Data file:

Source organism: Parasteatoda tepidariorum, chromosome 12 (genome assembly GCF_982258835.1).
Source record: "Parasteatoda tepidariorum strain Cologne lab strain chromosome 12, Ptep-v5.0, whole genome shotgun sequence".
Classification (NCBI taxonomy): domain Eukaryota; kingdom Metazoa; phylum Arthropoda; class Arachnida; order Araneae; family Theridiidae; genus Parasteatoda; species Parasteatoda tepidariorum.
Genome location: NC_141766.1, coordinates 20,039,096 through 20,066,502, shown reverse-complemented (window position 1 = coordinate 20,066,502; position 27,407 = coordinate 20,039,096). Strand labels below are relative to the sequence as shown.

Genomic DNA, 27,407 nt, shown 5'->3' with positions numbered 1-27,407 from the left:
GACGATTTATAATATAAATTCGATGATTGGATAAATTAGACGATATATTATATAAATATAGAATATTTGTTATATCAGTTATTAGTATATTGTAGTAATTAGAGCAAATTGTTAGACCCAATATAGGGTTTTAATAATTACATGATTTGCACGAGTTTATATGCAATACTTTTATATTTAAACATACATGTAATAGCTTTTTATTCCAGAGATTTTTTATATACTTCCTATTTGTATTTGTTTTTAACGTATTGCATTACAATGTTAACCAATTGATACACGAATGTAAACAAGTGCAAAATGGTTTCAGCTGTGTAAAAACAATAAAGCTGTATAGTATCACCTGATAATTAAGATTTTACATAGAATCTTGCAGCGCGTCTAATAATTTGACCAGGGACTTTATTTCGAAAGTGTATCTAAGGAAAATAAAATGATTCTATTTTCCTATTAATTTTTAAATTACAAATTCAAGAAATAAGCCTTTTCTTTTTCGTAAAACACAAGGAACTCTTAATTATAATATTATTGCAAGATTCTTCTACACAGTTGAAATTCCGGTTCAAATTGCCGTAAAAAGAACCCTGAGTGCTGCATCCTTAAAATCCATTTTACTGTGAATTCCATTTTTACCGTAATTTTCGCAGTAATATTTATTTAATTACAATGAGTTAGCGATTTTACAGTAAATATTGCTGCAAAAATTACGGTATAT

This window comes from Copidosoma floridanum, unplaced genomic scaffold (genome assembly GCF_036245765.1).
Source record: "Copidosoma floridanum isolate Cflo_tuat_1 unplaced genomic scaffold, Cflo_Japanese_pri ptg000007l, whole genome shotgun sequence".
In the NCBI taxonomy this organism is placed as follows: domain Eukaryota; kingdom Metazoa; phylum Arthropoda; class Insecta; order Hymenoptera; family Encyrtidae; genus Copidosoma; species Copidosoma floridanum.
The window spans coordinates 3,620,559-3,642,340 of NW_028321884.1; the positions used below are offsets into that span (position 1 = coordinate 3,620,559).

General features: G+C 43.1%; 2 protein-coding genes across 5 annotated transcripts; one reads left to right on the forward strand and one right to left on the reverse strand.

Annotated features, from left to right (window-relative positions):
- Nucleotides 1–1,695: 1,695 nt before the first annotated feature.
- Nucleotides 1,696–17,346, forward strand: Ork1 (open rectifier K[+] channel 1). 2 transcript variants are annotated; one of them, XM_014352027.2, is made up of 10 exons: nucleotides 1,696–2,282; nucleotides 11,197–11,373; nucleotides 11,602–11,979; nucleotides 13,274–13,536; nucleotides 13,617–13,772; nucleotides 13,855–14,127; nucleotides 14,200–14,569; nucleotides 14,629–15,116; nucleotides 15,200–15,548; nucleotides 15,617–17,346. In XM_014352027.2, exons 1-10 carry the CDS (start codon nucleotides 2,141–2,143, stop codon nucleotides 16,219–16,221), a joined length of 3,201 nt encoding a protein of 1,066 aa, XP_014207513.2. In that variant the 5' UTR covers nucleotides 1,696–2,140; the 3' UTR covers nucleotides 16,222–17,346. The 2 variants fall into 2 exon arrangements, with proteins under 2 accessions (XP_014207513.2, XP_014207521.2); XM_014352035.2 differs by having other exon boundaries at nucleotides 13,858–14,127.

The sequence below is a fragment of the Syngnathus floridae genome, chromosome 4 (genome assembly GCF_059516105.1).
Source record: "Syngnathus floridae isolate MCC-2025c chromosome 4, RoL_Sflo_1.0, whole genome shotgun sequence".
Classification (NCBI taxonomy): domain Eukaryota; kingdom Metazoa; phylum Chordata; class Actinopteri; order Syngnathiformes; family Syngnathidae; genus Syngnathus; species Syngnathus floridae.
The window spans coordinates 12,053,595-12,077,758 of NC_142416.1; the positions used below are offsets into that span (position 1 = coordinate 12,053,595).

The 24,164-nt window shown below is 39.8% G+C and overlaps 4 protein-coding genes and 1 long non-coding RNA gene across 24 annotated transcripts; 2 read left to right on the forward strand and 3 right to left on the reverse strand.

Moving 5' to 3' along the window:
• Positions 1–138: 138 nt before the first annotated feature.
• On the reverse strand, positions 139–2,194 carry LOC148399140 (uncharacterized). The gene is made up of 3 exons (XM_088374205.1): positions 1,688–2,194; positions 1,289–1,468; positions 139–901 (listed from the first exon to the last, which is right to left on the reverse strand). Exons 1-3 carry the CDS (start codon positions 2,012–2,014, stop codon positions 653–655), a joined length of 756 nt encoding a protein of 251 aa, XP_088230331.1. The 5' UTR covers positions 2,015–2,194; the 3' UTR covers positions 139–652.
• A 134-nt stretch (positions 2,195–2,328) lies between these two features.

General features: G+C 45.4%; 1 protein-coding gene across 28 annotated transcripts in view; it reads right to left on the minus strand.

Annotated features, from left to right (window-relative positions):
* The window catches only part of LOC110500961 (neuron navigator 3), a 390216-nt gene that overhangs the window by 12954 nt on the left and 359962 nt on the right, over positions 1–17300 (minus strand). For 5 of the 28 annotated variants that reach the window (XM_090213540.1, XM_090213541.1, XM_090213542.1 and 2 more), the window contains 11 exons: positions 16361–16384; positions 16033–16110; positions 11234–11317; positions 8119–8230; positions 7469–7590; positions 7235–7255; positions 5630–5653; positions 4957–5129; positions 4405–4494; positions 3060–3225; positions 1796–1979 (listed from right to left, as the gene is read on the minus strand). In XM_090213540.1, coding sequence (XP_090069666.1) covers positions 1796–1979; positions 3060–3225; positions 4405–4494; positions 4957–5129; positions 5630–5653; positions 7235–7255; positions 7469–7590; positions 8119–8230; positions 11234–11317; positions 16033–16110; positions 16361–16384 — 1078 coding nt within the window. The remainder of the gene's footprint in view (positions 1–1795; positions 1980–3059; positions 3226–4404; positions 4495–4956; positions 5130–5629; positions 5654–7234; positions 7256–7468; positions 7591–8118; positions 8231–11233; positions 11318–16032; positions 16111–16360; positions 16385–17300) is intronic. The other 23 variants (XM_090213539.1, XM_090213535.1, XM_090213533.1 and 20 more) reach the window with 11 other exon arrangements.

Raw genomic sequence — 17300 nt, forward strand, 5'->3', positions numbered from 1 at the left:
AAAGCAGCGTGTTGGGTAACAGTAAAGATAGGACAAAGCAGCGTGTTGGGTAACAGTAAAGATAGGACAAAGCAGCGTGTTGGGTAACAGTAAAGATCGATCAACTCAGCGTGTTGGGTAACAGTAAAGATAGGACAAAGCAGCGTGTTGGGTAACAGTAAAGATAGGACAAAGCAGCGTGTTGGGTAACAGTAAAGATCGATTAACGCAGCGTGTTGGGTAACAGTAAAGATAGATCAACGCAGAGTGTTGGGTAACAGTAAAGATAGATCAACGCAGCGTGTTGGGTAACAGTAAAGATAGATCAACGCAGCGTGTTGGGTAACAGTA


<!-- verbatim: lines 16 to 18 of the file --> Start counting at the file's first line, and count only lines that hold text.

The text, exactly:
Source record: "Syngnathus floridae isolate MCC-2025c chromosome 4, RoL_Sflo_1.0, whole genome shotgun sequence".
Classification (NCBI taxonomy): domain Eukaryota; kingdom Metazoa; phylum Chordata; class Actinopteri; order Syngnathiformes; family Syngnathidae; genus Syngnathus; species Syngnathus floridae.
The window spans coordinates 12,053,595-12,077,758 of NC_142416.1; the positions used below are offsets into that span (position 1 = coordinate 12,053,595).